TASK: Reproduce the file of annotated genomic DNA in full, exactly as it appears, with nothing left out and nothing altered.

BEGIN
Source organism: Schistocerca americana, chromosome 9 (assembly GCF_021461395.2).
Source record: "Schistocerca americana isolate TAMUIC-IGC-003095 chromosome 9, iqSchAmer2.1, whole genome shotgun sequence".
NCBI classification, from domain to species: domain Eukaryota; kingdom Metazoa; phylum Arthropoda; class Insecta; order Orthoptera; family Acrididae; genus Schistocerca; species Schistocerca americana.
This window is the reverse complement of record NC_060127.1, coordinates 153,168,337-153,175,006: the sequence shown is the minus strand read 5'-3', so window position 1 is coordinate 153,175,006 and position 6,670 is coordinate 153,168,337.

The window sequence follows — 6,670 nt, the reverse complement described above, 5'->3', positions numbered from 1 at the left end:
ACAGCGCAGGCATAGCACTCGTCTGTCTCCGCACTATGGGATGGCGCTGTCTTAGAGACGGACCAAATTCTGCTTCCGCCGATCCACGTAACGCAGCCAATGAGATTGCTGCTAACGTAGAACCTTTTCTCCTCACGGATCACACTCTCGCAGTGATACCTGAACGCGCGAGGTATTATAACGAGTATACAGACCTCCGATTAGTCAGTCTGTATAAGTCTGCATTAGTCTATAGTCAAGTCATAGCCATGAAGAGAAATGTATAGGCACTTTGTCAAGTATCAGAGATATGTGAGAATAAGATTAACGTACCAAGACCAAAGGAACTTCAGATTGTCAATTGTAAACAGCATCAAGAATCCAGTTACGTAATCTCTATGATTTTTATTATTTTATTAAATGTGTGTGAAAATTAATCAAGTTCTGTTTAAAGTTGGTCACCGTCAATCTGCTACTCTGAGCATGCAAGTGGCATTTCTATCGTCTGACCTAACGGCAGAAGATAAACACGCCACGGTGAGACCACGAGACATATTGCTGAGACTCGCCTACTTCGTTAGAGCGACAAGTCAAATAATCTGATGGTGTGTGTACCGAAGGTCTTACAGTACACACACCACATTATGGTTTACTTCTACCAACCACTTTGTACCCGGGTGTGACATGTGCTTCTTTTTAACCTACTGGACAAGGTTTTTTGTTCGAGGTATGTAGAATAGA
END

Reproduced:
Source organism: Schistocerca americana, chromosome 9 (assembly GCF_021461395.2).
Source record: "Schistocerca americana isolate TAMUIC-IGC-003095 chromosome 9, iqSchAmer2.1, whole genome shotgun sequence".
NCBI classification, from domain to species: domain Eukaryota; kingdom Metazoa; phylum Arthropoda; class Insecta; order Orthoptera; family Acrididae; genus Schistocerca; species Schistocerca americana.
This window is the reverse complement of record NC_060127.1, coordinates 153,168,337-153,175,006: the sequence shown is the minus strand read 5'-3', so window position 1 is coordinate 153,175,006 and position 6,670 is coordinate 153,168,337.

The window sequence follows — 6,670 nt, the reverse complement described above, 5'->3', positions numbered from 1 at the left end:
ACAGCGCAGGCATAGCACTCGTCTGTCTCCGCACTATGGGATGGCGCTGTCTTAGAGACGGACCAAATTCTGCTTCCGCCGATCCACGTAACGCAGCCAATGAGATTGCTGCTAACGTAGAACCTTTTCTCCTCACGGATCACACTCTCGCAGTGATACCTGAACGCGCGAGGTATTATAACGAGTATACAGACCTCCGATTAGTCAGTCTGTATAAGTCTGCATTAGTCTATAGTCAAGTCATAGCCATGAAGAGAAATGTATAGGCACTTTGTCAAGTATCAGAGATATGTGAGAATAAGATTAACGTACCAAGACCAAAGGAACTTCAGATTGTCAATTGTAAACAGCATCAAGAATCCAGTTACGTAATCTCTATGATTTTTATTATTTTATTAAATGTGTGTGAAAATTAATCAAGTTCTGTTTAAAGTTGGTCACCGTCAATCTGCTACTCTGAGCATGCAAGTGGCATTTCTATCGTCTGACCTAACGGCAGAAGATAAACACGCCACGGTGAGACCACGAGACATATTGCTGAGACTCGCCTACTTCGTTAGAGCGACAAGTCAAATAATCTGATGGTGTGTGTACCGAAGGTCTTACAGTACACACACCACATTATGGTTTACTTCTACCAACCACTTTGTACCCGGGTGTGACATGTGCTTCTTTTTAACCTACTGGACAAGGTTTTTTGTTCGAGGTATGTAGAATAGA